The latest developments on telehealth and COVID-19

Emergency healthcare policies and funding are being created and implemented as we move through this pandemic, which has fortunately included telehealth. The different payers – commercial, government and private – have not completely decided how they are going to pay the claims submitted to them.

The Centers for Medicare and Medicaid Services (CMS) has been lobbying for providers to receive the same amount from payers that they would for an in-person visit. Here’s everything we know that qualifies for a telehealth visit from Center for Connected Health Policy:

  • Location of the patient: rural and site limitations have been removed. Telehealth services may be provided regardless of where the patient is located geographically and the type of site, allowing the home to be an eligible originating site.
  • Eligible services: Medicare expanded the list of eligible services provided via telehealth. Here’s the list of codes.
  • Modality: CMS clarified in its Final Interim Rule that for telehealth services, a “telecommunications system” means “multimedia communications equipment that includes audio and video equipment permitting two-way, real-time interactive communication between the patient and distant site physician or practitioner.
  • Out-of pocket costs/co-pays: still applies; OIG is providing providers flexibility to reduce or waive fees.
  • Prior existing relationship to provide care via telehealth: services via telehealth and remote patient monitoring and virtual check-in can be provided to new and established patients.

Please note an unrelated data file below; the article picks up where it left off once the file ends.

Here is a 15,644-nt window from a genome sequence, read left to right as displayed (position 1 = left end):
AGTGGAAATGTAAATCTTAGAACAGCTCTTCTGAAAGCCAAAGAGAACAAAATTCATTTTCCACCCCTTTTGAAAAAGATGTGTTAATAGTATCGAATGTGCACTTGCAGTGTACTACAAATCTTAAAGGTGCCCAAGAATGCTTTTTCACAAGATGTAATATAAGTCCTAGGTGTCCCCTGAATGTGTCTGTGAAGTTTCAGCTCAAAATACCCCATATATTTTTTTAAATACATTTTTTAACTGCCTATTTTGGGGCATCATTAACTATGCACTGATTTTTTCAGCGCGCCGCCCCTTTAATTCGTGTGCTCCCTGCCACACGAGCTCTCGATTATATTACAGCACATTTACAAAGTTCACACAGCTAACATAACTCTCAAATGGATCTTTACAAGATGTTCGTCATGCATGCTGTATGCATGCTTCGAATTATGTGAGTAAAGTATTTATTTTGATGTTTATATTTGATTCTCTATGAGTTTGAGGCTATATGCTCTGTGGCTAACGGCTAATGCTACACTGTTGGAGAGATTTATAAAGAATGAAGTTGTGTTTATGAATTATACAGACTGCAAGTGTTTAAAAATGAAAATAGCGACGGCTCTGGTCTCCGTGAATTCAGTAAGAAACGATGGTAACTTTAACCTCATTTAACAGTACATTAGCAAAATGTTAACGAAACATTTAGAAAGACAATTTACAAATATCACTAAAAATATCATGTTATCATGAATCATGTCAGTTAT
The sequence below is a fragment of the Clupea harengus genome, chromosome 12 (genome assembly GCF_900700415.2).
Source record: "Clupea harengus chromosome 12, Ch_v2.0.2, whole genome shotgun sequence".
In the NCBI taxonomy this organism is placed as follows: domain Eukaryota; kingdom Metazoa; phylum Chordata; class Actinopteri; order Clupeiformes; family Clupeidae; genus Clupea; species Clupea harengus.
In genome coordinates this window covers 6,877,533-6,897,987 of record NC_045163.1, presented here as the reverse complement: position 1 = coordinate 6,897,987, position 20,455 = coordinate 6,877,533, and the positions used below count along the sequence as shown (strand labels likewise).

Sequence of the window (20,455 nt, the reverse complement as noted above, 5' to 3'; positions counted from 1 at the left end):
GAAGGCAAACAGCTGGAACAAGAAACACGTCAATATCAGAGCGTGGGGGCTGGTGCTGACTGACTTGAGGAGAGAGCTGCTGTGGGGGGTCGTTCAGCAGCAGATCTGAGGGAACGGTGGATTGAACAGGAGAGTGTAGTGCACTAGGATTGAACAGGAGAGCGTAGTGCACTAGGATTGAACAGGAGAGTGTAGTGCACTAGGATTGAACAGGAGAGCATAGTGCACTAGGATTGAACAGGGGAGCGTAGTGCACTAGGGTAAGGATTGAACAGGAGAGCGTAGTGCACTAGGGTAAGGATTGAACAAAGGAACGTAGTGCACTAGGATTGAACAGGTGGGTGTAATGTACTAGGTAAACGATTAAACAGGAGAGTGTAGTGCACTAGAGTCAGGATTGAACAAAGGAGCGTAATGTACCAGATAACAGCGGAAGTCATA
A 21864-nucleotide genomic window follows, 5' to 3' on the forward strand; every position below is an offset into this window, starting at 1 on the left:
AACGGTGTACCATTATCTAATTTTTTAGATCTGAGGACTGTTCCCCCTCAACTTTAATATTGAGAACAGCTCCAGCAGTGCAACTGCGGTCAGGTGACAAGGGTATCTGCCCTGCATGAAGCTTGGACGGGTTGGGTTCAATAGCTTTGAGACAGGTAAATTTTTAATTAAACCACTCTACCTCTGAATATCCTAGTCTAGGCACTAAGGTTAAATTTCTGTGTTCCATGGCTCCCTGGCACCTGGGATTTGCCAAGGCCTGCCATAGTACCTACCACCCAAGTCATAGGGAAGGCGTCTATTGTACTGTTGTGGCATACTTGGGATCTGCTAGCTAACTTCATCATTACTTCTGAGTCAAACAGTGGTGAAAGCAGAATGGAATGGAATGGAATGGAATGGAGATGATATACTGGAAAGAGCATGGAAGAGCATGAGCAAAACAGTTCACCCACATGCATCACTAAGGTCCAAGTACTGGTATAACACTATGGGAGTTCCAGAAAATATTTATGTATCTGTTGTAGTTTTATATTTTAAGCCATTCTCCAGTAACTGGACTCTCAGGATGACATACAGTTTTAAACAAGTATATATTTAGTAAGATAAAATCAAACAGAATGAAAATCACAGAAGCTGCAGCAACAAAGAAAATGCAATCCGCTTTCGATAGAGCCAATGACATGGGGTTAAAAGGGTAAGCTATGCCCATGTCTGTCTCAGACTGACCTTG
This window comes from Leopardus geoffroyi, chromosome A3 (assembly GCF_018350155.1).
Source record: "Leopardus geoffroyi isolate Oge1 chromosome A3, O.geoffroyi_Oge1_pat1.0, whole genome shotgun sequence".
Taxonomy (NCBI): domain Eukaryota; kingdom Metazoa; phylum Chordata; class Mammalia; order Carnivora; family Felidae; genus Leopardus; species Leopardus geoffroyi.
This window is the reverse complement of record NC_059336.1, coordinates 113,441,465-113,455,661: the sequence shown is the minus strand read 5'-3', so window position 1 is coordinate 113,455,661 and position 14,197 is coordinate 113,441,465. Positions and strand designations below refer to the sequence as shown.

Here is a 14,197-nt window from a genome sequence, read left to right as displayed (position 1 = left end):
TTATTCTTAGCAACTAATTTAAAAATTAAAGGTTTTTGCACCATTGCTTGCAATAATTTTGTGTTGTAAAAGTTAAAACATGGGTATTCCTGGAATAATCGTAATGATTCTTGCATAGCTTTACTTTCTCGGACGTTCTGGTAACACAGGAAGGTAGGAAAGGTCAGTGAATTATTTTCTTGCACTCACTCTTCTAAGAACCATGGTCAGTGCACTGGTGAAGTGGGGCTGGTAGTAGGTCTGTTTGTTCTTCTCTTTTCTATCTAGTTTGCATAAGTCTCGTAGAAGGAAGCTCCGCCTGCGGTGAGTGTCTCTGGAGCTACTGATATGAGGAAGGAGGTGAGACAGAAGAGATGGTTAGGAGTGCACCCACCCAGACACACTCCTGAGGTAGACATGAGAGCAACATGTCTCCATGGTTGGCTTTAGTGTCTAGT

• Supervision: physician supervision can be provided using live video. Review the CMS Provider and Practitioner Guidance for additional information.

There are three different types of telehealth visits:

  • Virtual check-ins: a brief (5-10 minutes) check in between a practitioner and patient via a telecommunications device (such as a phone) to decide whether an office visit or other service is required. A remote evaluation of recorded video and/or images submitted by an established patient.
  • Telehealth visits: a visit with a provider that uses telecommunication systems between a provider and a patient
  • E-visits: a communication between a patient and their provider through an online patient portal.

The Federal Communications Commission (FCC), in  efforts to fund telehealth services and devices for medical providers, developed and approved a $200 million program. Who is eligible for this funding? Medical schools and teaching hospitals, community health and mental and migrant care centers, local health agencies and departments, not-for-profit hospitals, rural health clinics and skilled nursing facilities are eligible for this funding and may apply for up to $1 million to cover the cost of new devices, services and personnel.

Click here for more telehealth guidance.

Interested in implementing telehealth in your facility? Let's talk about how implementing telehealth can protect your patients and staff from COVID-19.

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